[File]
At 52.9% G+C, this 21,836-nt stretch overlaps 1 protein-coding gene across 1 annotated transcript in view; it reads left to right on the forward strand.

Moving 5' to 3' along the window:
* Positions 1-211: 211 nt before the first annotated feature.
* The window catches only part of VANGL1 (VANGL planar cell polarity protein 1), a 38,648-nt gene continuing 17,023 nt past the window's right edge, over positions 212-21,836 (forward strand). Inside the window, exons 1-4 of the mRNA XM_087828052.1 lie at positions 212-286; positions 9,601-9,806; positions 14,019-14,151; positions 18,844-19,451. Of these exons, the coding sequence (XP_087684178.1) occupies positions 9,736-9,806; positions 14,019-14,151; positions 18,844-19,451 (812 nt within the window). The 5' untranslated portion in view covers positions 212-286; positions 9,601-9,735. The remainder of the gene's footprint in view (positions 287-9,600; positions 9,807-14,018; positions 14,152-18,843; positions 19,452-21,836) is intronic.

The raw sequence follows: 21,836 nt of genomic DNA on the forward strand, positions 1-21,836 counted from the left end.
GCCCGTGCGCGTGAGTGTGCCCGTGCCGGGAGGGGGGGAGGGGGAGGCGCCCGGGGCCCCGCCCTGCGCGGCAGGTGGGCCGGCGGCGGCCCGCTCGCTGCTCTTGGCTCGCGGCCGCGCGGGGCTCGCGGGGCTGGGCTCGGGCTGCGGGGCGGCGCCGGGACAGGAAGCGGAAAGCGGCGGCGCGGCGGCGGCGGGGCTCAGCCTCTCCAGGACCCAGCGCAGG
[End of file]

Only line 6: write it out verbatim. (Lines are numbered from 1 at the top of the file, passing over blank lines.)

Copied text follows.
GCCCGTGCGCGTGAGTGTGCCCGTGCCGGGAGGGGGGGAGGGGGAGGCGCCCGGGGCCCCGCCCTGCGCGGCAGGTGGGCCGGCGGCGGCCCGCTCGCTGCTCTTGGCTCGCGGCCGCGCGGGGCTCGCGGGGCTGGGCTCGGGCTGCGGGGCGGCGCCGGGACAGGAAGCGGAAAGCGGCGGCGCGGCGGCGGCGGGGCTCAGCCTCTCCAGGACCCAGCGCAGG